Don't Set Goals, Set Standards

The radical new approach to performance management.
Don't Set Goals, Set Standards
Image credit: Tom Merton | Getty Images
Head of Online Learning, Productivity Hacker
5 min read
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Having spent the past 20 years in , for as long as I can remember, the yearly goal setting practice has been a dreaded exercise by most. Managers, employees and even HR professionals find the process cumbersome. It is bureaucratic, riddled with bias and often poorly executed. However, it is still one of the most used tools for measuring individual performance and allocating bonuses across organizations worldwide.

I am not saying that setting goals isn't an important element of measuring performance, but I am advocating that the way organizations do it is outdated and requires a new approach. In most cases, practicality gets lost in what often is a tick-box yearly exercise done in a hurry by leaders who are facing challenges that were not imagined at the time these practices were conceived. In the world of global pandemics, economic volatile markets and remote working demands, leaders need new tools to address new ways of creating value and high performing cultures. SMART goals just aren't appealing enough

Thankfully, there has been a growing trend in business over the past few years to radicalize the workplace to make it more relevant for our reality today. This is why I have been researching alternative ways to increase performance and engagement while also making the process a more holistic experience for all involved.

I came across The 8 Trends list created by Corporate Rebels, an that has analyzed over 150 pioneers to uncover the key ingredients that create the best working environments in today's age. The first item focuses on creating meaning and purpose "because having purpose and meaning gives people the energy, passion and to get out of bed in the morning." And this is the very thing most current goal-setting frameworks tend to lack — the ability to drive action.

We can set goals that are specific, measurable, achievable, realistic and timely (SMART) but we forget that the secret to high performance lies in the motivation to actually do it! This sense of purpose is echoed by Dan Pink in his book Drive, that "satisfaction at work comes from a deeply human need to direct our own lives, to learn and create new things, and to do better by ourselves and our world." Unfortunately, these elements are not taken into account when we look at most goal-setting frameworks.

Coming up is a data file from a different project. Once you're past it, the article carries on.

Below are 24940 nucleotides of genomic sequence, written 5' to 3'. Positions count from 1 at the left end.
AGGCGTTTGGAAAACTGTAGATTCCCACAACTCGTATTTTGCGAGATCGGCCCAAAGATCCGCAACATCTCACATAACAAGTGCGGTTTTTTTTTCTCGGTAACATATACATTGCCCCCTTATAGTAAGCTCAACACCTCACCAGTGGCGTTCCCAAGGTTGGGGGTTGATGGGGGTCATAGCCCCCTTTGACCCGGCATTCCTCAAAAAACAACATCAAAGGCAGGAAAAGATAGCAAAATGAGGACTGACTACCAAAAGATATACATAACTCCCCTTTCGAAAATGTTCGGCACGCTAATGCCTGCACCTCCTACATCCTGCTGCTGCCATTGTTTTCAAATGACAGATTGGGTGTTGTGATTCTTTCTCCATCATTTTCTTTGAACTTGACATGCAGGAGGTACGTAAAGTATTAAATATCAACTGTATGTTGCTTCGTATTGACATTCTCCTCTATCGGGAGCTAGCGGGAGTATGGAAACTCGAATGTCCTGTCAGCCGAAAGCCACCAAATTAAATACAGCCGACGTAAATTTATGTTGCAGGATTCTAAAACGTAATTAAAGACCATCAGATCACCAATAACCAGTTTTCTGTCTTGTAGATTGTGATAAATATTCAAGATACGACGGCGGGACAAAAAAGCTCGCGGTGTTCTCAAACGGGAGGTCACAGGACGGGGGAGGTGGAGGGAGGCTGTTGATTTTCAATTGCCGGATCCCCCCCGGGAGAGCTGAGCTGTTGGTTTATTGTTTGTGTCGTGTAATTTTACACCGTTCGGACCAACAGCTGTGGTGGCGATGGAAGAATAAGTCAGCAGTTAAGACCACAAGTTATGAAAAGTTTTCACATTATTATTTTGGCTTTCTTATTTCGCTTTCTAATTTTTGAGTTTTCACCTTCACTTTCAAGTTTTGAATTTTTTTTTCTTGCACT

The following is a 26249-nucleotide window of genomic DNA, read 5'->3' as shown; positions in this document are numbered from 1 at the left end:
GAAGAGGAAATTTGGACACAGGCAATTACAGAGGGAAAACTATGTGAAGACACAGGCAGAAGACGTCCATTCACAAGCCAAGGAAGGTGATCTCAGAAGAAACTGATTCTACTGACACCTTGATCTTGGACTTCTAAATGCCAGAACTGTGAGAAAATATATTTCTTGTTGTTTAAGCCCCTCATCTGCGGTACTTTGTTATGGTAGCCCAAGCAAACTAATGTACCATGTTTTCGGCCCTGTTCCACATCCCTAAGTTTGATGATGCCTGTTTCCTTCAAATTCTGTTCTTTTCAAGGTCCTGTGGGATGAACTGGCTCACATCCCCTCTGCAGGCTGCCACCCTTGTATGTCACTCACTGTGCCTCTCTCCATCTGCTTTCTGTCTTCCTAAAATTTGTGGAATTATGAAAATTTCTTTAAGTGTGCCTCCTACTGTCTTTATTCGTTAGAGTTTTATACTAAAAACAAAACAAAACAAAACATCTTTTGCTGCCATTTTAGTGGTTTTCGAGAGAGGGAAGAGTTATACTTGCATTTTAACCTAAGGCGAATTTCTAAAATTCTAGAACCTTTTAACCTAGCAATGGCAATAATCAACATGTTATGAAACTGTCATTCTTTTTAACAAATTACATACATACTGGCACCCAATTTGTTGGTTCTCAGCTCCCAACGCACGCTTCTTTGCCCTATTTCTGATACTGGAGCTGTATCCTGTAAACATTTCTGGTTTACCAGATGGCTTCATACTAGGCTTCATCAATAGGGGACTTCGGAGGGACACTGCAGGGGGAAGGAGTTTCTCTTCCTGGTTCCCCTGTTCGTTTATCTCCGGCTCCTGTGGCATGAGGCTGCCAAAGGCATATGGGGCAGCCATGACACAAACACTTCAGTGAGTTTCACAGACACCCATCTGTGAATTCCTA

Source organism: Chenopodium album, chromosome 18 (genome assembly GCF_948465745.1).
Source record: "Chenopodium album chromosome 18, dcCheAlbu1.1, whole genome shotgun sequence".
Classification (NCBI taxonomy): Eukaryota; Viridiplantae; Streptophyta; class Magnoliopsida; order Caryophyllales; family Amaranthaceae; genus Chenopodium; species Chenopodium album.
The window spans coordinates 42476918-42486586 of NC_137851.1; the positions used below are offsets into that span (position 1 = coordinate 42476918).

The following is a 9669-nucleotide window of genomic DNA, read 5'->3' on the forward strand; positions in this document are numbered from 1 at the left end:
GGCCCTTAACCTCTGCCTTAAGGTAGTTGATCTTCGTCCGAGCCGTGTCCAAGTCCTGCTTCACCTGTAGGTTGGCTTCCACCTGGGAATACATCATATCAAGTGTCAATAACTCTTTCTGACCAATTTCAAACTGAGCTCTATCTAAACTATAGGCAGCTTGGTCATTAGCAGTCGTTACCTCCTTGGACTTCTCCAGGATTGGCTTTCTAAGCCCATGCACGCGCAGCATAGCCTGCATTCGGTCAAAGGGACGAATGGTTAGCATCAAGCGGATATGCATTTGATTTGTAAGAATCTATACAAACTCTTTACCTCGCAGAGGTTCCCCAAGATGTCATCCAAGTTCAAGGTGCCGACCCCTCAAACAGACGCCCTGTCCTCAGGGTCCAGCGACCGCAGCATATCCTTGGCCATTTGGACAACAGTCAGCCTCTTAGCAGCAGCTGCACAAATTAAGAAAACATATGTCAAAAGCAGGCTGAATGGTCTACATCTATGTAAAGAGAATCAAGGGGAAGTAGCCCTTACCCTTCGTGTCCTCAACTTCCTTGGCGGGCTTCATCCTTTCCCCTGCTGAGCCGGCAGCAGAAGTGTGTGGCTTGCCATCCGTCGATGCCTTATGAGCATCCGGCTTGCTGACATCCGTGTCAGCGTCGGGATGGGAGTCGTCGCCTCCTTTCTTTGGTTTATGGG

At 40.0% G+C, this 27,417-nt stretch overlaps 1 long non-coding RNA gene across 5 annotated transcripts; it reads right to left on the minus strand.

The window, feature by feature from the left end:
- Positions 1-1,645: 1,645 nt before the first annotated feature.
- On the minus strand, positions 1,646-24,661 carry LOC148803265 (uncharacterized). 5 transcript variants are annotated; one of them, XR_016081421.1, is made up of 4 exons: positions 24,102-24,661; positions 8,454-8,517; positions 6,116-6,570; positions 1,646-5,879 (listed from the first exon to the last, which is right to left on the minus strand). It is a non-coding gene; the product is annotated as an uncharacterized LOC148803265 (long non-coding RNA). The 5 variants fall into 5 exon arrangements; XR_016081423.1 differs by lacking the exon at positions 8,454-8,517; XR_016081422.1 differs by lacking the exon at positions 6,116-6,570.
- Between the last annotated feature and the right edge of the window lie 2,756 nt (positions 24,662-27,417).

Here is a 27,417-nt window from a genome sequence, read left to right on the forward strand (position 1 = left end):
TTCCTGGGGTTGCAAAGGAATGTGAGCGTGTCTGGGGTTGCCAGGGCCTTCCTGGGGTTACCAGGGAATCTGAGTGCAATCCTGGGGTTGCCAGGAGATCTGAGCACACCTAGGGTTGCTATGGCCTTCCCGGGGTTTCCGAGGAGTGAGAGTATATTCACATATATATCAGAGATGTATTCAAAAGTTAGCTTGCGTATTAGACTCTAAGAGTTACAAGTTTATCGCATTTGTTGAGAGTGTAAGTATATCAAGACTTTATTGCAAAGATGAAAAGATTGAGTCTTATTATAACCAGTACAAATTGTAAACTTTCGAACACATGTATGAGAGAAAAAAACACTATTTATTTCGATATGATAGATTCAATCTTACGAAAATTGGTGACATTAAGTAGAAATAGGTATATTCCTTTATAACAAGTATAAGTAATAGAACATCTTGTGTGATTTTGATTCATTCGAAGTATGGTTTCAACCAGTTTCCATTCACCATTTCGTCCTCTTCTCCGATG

Related: 5 Tips for Aligning Your Remote Team's Goals

We need to adopt a more inspirational way to enable individuals to set their own goals and, most importantly, motivate them to achieve those goals — driving performance from within rather than from top-down. This requires organizations to change their philosophy and embrace more radical practices. Take for example Netflix's culture of reinvention captured in a book by its CEO and Erin Meyer, describing that "there’s never before been a company like Netflix. Not just because of its unique position as a leader in both the worlds of entertainment and technology; or because of its growth as the world’s leading streaming entertainment service, with over 193 million members in 190 countries. Netflix is a revolutionary company because of a counter-intuitive and radical management culture, which defies tradition and expectation."

So what are the lessons we can draw from these pioneers and radical corporate rebels who have nailed high performing cultures in the "new normal?"

1. Embrace an innovative corporate philosophy. Don't get stuck in corporate jargon, hierarchical bureaucratic systems that are detrimental to your own success. Look out for new emerging practices that empower everyone in your firm regardless of level.

2. Focus less on setting goals and more on setting standards. Companies that say they care about their people and yet treat them with suspicion and lack of trust do not breed successful creative and collaborative environments. Truly embrace flexibility and autonomy or stop claiming to do so. 

Related: Emotional Intelligence: Why You Need It and How to Spot It at Work

3. Lead by example. Leaders come in all shapes and sizes, and can be found at every level of your corporate structure. Embrace a culture of feedback that is not just top-down but upwards too. If you are not willing to listen and learn, eventually you will end up with nothing left to teach. 

The world as we know is constantly evolving, and today change takes place at a pace faster than ever before. Einstein famously said that we cannot continue to do the same thing expecting different results. Be radical in your quest to drive high-performance practices in your organization for the sake of everyone involved.

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